Chuck Amati: Heart attack ends life

By Nancy Knapp Schilke

Chuck Amati: Heart attack ends life

Legendary sprint car racer, Charles A. Amati, died Tuesday, November 18, 2008. While it was listed as a one-vehicle crash on Park Avenue in Herrin, Illinois, preliminary investigation reports have indicated that he might have had a medical problem just prior to leaving the roadway and striking a light pole.

"The one-armed bandit" from nearby by Freeman Spur, was transported to Herrin Hospital where he was pronounced dead on arrival around 8:00am EST at the age of 68.

Amati was inducted into the National Sprint Car Hall of Fame in 2004, two years after he had taken off his racing gloves and hung up his helmet. The hall of fame is located in Knoxville, Iowa, near the track that is known for its hard racing and flips. There is not one sprint car driver that does not want to notch the Knoxville Nationals victory.

This year, the World of Outlaws (WoO) celebrated 30 years of racing, Amati had already won numerous races over more than 10 years before the new series even formed. Amati's first race as an "official outlaw" was at the famous Devil's Bowl in Mesquite, Texas in 1978.

During WoO's 2008 anniversary celebration, they chatted with Amati. "The thing I remember most about Devil's Bowl, is that it was a flat-foot, flat-out track. It was tacky as glue and you could run it as hard as you wanted to run it. The competition was just as tough then as it is now and you were lucky to make the show," he recalled earlier this year in March.

One of his competitors in WoO's inaugural season was a young kid. Later that year at Paragon Speedway in Indiana, Amati finished second and the kid, Steve Kinser, was the winner.

Sprint cars are a mixed bred -- both in racing machines and drivers -- they travel from track-to-track, racing nearly year long. Like a race club within multiple sanctioning bodies from USAC to WoO to ASCS, many of the drivers and teams easily switch from winged to non-winged sprint cars to the the sprint supermodifieds and several switch over to midgets -- all on the same night, weekend or week -- in a very competitive style of racing which rarely saw domination by just one driver.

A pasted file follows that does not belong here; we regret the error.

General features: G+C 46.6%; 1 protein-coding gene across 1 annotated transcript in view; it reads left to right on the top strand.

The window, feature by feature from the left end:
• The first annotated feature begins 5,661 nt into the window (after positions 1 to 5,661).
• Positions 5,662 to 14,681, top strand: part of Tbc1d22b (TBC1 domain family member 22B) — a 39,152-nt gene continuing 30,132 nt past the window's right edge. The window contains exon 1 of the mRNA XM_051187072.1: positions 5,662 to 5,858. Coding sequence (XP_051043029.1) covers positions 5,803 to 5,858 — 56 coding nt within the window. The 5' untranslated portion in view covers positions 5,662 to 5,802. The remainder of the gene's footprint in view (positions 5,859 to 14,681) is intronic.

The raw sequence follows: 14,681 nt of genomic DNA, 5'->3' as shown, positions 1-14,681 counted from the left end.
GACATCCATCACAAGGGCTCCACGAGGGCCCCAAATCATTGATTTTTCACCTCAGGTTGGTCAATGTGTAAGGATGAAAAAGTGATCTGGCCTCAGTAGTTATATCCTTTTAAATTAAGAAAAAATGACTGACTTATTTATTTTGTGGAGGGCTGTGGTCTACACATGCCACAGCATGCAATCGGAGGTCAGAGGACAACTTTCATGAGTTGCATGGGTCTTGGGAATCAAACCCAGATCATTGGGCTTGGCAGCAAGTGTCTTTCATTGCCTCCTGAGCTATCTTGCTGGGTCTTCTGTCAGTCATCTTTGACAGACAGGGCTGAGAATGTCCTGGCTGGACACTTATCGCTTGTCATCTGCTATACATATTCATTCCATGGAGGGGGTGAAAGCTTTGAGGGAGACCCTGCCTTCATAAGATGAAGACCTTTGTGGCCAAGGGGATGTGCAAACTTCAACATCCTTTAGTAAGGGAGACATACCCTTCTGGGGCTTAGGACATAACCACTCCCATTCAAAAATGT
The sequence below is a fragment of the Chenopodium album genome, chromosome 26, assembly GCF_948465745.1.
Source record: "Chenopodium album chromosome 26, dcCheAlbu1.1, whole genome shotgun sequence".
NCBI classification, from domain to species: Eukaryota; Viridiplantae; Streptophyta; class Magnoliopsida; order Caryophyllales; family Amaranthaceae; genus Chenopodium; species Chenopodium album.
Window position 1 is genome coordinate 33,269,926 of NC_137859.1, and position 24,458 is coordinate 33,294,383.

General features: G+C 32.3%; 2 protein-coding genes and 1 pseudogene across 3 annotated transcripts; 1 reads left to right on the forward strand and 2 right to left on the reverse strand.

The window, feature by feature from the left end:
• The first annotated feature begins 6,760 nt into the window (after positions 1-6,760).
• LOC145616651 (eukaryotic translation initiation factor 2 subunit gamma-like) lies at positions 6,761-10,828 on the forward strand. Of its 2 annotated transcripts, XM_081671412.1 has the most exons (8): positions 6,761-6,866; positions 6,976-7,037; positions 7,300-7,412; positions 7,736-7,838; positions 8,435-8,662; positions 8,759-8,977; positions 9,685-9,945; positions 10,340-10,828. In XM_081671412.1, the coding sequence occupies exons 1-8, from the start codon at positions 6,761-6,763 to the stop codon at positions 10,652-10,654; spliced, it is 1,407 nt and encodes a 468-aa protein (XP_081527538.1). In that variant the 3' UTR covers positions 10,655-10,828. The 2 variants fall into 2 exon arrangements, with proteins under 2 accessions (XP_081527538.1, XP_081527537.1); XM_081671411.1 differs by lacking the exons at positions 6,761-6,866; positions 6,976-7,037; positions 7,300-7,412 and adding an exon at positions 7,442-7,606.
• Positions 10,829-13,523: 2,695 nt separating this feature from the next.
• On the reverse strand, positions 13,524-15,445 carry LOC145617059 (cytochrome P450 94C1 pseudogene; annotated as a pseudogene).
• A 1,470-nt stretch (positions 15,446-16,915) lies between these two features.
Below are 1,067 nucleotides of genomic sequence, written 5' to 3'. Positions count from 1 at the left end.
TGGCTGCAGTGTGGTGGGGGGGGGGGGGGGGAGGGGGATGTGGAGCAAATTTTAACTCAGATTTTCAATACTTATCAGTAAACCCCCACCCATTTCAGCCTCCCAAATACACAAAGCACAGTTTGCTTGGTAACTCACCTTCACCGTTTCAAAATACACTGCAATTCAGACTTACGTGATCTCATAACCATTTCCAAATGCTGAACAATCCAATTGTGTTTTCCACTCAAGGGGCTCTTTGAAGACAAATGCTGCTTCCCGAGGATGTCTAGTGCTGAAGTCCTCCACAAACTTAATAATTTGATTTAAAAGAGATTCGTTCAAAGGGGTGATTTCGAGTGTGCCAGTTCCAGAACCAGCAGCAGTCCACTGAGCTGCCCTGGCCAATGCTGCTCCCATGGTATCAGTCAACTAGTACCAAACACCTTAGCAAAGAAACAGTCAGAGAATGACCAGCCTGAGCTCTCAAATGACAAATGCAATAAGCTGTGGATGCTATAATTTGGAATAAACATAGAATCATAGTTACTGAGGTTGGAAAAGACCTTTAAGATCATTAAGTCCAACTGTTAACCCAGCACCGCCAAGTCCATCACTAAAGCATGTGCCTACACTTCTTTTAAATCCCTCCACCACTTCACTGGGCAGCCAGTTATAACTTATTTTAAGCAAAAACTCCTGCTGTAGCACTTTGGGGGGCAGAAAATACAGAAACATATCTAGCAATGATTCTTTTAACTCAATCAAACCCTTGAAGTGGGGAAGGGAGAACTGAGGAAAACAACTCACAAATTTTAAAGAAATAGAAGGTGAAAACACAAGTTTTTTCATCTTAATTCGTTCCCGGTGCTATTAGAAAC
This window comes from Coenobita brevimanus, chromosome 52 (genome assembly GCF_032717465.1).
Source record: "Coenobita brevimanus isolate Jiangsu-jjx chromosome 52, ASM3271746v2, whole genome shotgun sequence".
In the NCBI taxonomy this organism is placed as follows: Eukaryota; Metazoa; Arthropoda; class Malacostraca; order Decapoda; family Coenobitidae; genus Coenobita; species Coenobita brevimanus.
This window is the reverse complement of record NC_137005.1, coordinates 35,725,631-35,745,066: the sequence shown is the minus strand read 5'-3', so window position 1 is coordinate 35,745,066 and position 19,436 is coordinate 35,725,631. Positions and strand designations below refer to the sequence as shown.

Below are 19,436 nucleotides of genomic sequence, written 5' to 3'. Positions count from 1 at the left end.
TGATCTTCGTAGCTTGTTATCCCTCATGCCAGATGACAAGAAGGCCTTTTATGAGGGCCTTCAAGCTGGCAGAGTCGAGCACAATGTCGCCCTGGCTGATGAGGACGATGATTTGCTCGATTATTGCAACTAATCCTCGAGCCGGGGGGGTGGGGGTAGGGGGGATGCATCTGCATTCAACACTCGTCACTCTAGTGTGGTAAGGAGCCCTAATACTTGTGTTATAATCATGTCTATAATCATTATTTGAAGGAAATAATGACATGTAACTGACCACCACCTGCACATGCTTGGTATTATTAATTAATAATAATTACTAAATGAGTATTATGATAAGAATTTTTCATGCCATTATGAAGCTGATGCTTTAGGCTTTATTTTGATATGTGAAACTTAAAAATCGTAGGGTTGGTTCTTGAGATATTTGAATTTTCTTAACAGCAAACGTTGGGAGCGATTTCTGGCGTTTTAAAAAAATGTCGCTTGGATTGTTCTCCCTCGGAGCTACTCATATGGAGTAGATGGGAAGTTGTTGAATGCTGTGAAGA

"The idea of traveling all over was probably the biggest challenge, though for me I was used to it. Most of the races I ran were all over, so it didn't really affect me," said Amati in March. "I was thrilled to death to be able to run with the organization when they formed the World of Outlaws."

Amati was one such racer and during an 18 year span, from 1969 to 1986, he earned at least one victory in WoO competition. The legend will be missed by those he raced against, those who came into the sport after he retired and the many sprint car racing fans.

In his interview with WoO, he reflected on the past days of racing, "As far as I was concerned, the three original 'Outlaws' were: myself, Rick Ferkel and Bobby Allen. The reason I truly say that is because before the World of Outlaws existed, we three were always racing all over the place. We may be in Mississippi tonight, tomorrow night we may be in Missouri and the following night we may be in Ohio. We would just show up whenever we wanted to and wherever we wanted to."

He was, without a doubt, one of the racers who help to build the popularity of sprint/midget car racing in the United States. His nickname "the one-armed bandit" came about on a night that he injured his right arm. He did not want to bail out so he made his own harness using whatever he could find; it would not be a surprise to learn that duct tape was used. The harness held up and he was able to race the event using his left arm.

This past April, he served as the Grand Marshal at I-55 Speedway. Amati was honored to have been asked and had a delightful time sharing his memories with the current crop of young racers, his former competitors and the WoO fans. Shane Carson, WoO Industry Relations director and himself a Hall of Fame member was involved in Amati being asked as the grand marshal for the event in Pevely, Missouri.

"Chuck was a good friend, a great racer and brought a smile to everyone's face when he showed up," said Carson. "Chuck was a true showman in our sport, way before it's time. Having him at Pevely this year as the Grand Marshall for the Outlaws show was quite an honor for me and all that were there. When he talked to the fans, he just lit up. It was a great night. He will be missed."

Funeral services are pending and will be announced at a later date.

Editor's note:
It has been confirmed that Amati had a massive heart attack prior to the accident.

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